Fast-food workers in Wisconsin walk off their jobs to demand higher wages.

Hundreds of low-wage workers in at least three Wisconsin cities join the national effort calling for higher wages, saying it reduces income inequality, stimulates the economy, and offers a better future for their families. Mike Wilder is community coalition coordinator for Wisconsin Jobs Now.

“We have people who are working full time — in some cases working more than full time, working over time — and they still are struggling to make ends meet, pay the bills, put food on the table.”

Workers at various fast-food and retail stores are fighting for $15 an hour and the right to form a union without retaliation or unfair labor practices. Minimum wage in Wisconsin is $7.25 an hour.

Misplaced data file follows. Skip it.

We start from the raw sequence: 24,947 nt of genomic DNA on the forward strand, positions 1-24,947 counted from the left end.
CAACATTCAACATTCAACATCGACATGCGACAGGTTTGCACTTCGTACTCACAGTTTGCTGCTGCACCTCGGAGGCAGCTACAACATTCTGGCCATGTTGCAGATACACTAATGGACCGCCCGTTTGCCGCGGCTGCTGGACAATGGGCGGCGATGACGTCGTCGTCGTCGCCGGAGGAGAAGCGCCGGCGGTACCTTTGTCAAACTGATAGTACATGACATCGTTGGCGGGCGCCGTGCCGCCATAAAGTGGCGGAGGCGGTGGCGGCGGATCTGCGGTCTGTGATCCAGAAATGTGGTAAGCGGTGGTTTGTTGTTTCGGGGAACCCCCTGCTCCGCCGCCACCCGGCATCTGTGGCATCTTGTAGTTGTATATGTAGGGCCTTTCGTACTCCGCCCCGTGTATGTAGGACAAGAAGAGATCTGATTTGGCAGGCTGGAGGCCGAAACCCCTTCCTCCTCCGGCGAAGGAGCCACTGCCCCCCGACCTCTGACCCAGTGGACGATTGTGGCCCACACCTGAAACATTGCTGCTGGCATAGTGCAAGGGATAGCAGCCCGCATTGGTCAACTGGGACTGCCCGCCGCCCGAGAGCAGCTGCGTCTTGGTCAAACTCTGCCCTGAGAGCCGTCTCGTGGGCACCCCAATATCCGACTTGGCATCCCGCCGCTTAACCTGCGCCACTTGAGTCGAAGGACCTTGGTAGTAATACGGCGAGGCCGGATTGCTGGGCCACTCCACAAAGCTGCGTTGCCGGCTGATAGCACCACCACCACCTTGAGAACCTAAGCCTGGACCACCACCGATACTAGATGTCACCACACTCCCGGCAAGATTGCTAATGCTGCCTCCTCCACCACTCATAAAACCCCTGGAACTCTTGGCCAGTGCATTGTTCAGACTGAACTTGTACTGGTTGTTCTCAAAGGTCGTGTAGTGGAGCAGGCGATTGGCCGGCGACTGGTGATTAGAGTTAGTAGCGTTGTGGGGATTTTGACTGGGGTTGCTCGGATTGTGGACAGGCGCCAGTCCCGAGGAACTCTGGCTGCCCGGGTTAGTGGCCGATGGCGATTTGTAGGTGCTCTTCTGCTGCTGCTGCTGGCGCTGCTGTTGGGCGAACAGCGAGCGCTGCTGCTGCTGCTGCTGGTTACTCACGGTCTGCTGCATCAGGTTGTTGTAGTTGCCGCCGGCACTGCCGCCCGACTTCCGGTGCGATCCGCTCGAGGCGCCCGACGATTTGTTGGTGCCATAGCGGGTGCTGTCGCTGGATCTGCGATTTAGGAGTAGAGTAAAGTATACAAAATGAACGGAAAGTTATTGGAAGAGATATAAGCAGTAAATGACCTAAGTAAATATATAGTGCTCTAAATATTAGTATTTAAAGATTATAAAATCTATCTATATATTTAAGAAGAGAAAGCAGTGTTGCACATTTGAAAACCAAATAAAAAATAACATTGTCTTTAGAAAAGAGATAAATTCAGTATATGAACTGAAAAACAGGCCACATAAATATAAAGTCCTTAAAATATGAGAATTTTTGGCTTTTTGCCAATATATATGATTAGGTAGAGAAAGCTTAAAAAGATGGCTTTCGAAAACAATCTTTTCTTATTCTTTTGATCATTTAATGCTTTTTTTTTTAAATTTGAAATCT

Opponents to increasing wages worry employers will reduce the number of jobs.

Wilder says workers simply can’t make ends meet on low wages. “This country is based on the principle that if you work hard you can achieve the American dream … that is not the reality for a lot of low-wage workers across America.”

He argues that while the fast food industry is making record profits, its workers are forced to rely on public assistance just to afford the basics.

AUDIO: Jackie Johnson report 1:23

NOTE: In Wisconsin, workers in — at least — Milwaukee, Madison, and Wausau plan to participate. There’s no specific time at which all workers will simultaneously walk off the job. He says it depends on their varying work schedules. The national strike comes on the heels of strikes in Milwaukee on May 15 and August 1

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